Mujahideen chief details price of ontinuing fight in Iran
Athens — In their six-month struggle to bring down Ayatollah Ruhollah Khomeini, the Islamic leftist Mujahideen-e Khalq guerrillas in Iran have suffered heavy casualties.
The toll is put at more than 3,000 executed, hundreds more killed in street battles with Revolutionary Guards, and several thousands imprisoned.
But Mujahideen guerrilla chief Massoud Rajavi dismisses all this as ''the price one must pay to win freedom.''
In a telephone interview with The Christian Science Monitor from his home in a Paris suburb, Rajavi said the present lull in incidents between the guerrillas and the guards was simply a passing phase.
He likened it to a boxing match. ''It is not necessary that one should hit all the time. Sometimes you want to feel out the enemy. Sometimes you want to recoup your strength.''
The regime's propaganda that the Mujahideen-e Khalq were ''finished and gone'' was little more than a ''joke,'' and reminded him of the repeated announcements by the Shah's secret police, Savak, that the mujahideen had been ''wiped out'' after a few executions in 1973. ''Dictators come and go, but we remain and are standing firm.We are growing stronger every day. For every mujahid who falls there are, without exaggeration, ten others to take his place.''
But he put on record some grim details of the struggle. The ''real figures of the executions are much higher'' than those announced by the regime. In addition to the 3,000 mujahideen shot by firing squad, he claims that more than 500 other leftists have been executed. He also charges that hundreds have been shot secretly.
In one incident alone, he said, ''We have information that 150 mujahideen were secretly executed. They were taken from Evin Prison to an unknown spot and martyred there. One of the secret graveyards is situated near Miskerabad, close to Khorrasan Square.'' This was an old cemetary south of the Iranian capital.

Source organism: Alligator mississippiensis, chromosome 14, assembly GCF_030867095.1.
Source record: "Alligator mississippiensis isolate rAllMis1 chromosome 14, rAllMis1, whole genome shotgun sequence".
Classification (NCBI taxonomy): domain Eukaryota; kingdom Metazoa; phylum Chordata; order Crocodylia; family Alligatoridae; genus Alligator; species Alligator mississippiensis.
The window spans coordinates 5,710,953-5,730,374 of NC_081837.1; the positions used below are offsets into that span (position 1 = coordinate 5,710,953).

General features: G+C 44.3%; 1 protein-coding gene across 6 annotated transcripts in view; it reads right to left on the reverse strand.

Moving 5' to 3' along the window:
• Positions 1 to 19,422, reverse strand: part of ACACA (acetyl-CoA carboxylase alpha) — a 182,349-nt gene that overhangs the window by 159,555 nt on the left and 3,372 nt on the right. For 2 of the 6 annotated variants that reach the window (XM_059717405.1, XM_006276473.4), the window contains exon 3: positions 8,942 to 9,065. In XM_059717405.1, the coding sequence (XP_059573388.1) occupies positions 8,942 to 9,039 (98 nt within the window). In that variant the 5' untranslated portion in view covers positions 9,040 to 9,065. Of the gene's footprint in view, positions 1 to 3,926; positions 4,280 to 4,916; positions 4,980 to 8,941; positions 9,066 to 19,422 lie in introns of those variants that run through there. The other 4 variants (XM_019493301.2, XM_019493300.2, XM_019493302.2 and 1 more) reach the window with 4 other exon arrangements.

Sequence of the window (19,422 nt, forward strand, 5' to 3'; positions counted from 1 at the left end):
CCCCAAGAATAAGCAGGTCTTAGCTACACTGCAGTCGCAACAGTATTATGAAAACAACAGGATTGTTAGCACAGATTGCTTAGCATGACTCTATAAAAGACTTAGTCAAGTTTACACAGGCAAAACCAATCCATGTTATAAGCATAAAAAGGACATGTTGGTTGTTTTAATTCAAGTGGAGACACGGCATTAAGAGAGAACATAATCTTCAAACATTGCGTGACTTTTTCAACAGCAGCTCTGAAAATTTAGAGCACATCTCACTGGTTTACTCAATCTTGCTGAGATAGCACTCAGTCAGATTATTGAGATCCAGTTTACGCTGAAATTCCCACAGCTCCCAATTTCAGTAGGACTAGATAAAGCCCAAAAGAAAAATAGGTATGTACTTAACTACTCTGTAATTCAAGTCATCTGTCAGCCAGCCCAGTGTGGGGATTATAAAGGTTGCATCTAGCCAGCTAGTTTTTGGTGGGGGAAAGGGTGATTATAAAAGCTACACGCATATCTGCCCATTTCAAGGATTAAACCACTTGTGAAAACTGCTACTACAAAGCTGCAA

A large number of the mujahideen and their supporters have died under torture. This makes it necessary for Khomeini's officials to bury the victims secretly.
The guerrilla chief said a doctor, whom he identified only as Vosughpur, has been assigned to Evin Prison ''so that the corpses don't have to be sent to the mortuary. Rather, he issues the death certificates on the spot. In this way they have a free hand, both in keeping the tortures secret and in avoiding any problems if they wish to keep secret the names of some of those executed.''
Rajavi said he was ''continuously getting the names of those who have been executed without their names being announced.'' He listed numerous names.
Several of those executed were pregnant women. Rajavi cited several names. Among them was Zohreh Mohammadzadeh in Mashad.''Her only crime was that she gave refuge to my parents, aged 86 and 75. . . . These are just the names I know of. There are many more.''
The repression has become so severe that it extends even to high schools, he said. ''During the last few days I heard that in some schools when one wants to go to the toilet, they send someone with him, so that slogans are not written on the walls. In spite of this, many of the schools are full of slogans. . . . I saw a report today that in one girls' school they have appointed seven people to search for militants and mujahideen.''
As each girl enters the school the team of seven makes a personal search. ''One, for example, searches her headscarf, another her socks, another her schoolbag, another flips through the leaves of her books, another searches her clothes, and so on.''
Without terror and repression Khomeini ''cannot rule for even one day. Do you know of any other place where they execute school-children?''
Khomeini, of course, has good reason to be afraid of schoolgirls who belong to the Mujahideen-e Khalq. One report this correspondent received from sources in Tehran was that the assassination of Ayatollah Abdol Hossen Pastgheib in Shiraz on Dec. 11 was carried out by a schoolgirl aged 15 or 16. She got past the ayatollah's bodyguard by saying she had a petition for him. When she got near him, she detonated a powerful bomb strapped to her body, blowing both herself and Pastgheib to pieces.
Pastgheib was Khomeini's representative in Shiraz and one of the provincial pillars of the regime.
Another such pillar tumbled in Tabriz in September when Ayatollah Assadollah Madani was assassinated in a remarkably similar kamikaze (suicide) incident.
In general, Rajavi said, the guerrillas are currently concentrating on eliminating ''the lower level officials responsible for torture and the executions. . . . Although when we find a chance we get someone like Pastgheib as well.''
Nevertheless, reports of the arrest of Mujahideen-e Khalq members and supporters, sometimes by the score, continue to come in. The regime seems to have developed an uncanny ability to smell out their hideaways dotting the towns and cities. Latest reports say that thousands of the mujahideen have been leaving the insecurity of their urban hideouts and moving to the forests of northern Iran.